He said to David, “Am I a dog, that you come at me with sticks?” And the Philistine cursed David by his gods. (1 Samuel 17:43)
I started to read a book given to me, “David and Goliath” by Malcolm Gladwell. Great book with illuminative insights on how to overcome giants with sticks. Even from the beginning, chapter one is filled with insights –
Goliath is not always the giant he seems to be. He too has his weak spots. Use your strengths, exploit his weaknesses, have the courage to fight differently, forget the standardized methods, and most importantly- have attitude. Even giants can fall. People might laugh at your unorthodox methods. Using sticks to fight giants is unorthodox. Yet sticks overcame the giant, Goliath.
What are your Goliaths, standing tall and seemingly terrifyingly against your life? Remember, they are not always the giants that they seem to be. If used well, sticks can overcome giants.
My thoughts about leadership (this is not my political views or about politics):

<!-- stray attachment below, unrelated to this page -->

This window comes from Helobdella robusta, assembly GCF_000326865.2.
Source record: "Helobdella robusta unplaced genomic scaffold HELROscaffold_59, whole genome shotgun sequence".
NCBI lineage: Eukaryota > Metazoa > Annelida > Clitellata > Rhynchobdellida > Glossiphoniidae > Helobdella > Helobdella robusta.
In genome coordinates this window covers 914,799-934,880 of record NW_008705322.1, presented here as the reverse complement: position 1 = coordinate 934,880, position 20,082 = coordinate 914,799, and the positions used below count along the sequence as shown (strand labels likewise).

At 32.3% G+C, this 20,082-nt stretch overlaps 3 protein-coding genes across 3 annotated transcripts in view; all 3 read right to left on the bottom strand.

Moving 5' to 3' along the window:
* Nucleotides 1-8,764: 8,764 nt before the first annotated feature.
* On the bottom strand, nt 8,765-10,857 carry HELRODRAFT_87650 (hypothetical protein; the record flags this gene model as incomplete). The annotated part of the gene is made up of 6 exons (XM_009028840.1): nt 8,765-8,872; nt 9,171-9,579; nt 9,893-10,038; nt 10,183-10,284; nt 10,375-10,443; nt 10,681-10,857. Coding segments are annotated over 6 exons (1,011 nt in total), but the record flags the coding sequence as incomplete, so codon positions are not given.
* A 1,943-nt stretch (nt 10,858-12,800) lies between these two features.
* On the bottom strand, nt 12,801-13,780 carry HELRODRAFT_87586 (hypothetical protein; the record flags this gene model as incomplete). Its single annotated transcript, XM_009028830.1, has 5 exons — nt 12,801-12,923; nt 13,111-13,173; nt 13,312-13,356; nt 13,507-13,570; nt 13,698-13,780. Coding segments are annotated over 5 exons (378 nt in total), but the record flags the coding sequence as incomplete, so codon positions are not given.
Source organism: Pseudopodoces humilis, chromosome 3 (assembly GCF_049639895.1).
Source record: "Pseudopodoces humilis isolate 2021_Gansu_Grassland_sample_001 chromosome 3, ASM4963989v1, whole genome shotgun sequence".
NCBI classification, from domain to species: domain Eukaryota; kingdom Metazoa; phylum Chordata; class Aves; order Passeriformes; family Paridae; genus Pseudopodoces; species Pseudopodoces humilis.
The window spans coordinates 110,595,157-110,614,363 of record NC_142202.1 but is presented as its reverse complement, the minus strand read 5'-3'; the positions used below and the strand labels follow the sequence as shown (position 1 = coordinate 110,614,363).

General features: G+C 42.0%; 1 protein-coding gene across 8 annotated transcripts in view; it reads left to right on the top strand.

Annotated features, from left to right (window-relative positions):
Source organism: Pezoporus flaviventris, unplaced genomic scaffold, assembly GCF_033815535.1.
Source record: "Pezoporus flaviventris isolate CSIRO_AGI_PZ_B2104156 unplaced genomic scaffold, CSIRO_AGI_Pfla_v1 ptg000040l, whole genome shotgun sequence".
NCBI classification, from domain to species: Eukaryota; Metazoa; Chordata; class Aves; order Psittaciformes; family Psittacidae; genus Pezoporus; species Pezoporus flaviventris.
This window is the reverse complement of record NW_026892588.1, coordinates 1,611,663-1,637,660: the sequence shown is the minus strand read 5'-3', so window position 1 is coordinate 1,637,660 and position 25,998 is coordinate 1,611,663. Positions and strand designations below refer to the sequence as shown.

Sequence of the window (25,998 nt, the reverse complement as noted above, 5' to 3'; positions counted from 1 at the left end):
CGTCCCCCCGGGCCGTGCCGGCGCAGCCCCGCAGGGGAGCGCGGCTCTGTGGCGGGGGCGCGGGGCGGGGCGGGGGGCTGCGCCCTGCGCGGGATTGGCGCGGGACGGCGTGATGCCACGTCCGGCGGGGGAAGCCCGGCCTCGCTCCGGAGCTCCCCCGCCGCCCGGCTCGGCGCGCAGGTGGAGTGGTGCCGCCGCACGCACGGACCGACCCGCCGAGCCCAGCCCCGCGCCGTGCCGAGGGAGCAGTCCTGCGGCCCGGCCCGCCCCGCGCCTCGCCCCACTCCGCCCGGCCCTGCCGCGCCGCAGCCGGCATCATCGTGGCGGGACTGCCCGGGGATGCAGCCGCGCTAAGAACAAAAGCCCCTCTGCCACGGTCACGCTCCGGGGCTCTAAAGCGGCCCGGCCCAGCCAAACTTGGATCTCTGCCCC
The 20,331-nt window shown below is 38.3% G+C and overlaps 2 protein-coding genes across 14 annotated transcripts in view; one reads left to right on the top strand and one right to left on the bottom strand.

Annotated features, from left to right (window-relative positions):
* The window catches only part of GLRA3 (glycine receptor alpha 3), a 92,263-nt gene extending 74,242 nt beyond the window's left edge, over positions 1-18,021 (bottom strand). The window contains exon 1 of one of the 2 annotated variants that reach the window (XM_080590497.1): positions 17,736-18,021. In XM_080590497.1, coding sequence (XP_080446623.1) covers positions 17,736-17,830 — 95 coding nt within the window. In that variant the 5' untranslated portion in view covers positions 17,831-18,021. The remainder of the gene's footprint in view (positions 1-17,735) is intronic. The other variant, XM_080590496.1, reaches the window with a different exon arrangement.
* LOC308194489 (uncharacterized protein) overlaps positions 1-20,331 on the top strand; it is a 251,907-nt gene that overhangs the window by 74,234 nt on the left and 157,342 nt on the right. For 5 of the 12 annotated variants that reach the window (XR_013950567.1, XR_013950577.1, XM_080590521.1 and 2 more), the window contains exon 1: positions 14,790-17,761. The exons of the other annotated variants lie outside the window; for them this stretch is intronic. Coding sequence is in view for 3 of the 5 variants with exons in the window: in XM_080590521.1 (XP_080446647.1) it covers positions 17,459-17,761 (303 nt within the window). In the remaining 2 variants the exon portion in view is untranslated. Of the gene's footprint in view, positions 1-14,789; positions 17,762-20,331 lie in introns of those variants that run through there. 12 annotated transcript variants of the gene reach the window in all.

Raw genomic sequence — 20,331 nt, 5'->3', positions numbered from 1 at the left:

Trump won the election. Many people felt shocked and amazed. I too am amazed. The future will only tell what Trump will do in America – good or bad. But I asked myself, “Is there something to be learned from this shocking news about what people want in leadership, which could apply to us.” Why did the US people choose Trump with all his character flaws?
In the many theories that the experts put forward, one stood out the most. It speaks of the heart and emotional needs of the people.
- “Trump listened to the American people, the working class.”
- “He remembered the forgotten men and women of America, the working class.”
- “The Democrats and the left “have given up/abandoned/lost touch with the working class.”
Is there something we can learn as we lead our churches? Are we in touch with our “working class” people and their needs in our churches? Do they feel listened to, cared for, and loved? Do we hear their pain? Or are we, like the Democrats, think we are meeting their needs, or assumed they are fine when they are actually hurting inside.
This is something to ponder – the needs of the “working class” as Paul wrote in 1 Corinthians 12:21-16 – the parts of the body that seem to be weaker are indispensable, and on those parts of the body that we think less honourable we bestow the greater honour.
There is a danger of being too busy and not being able to hear the voice of the “working class” in our churches. If we slow down just for a moment, have a meal with them like Jesus, perhaps just perhaps we will see something different that we have never seen before.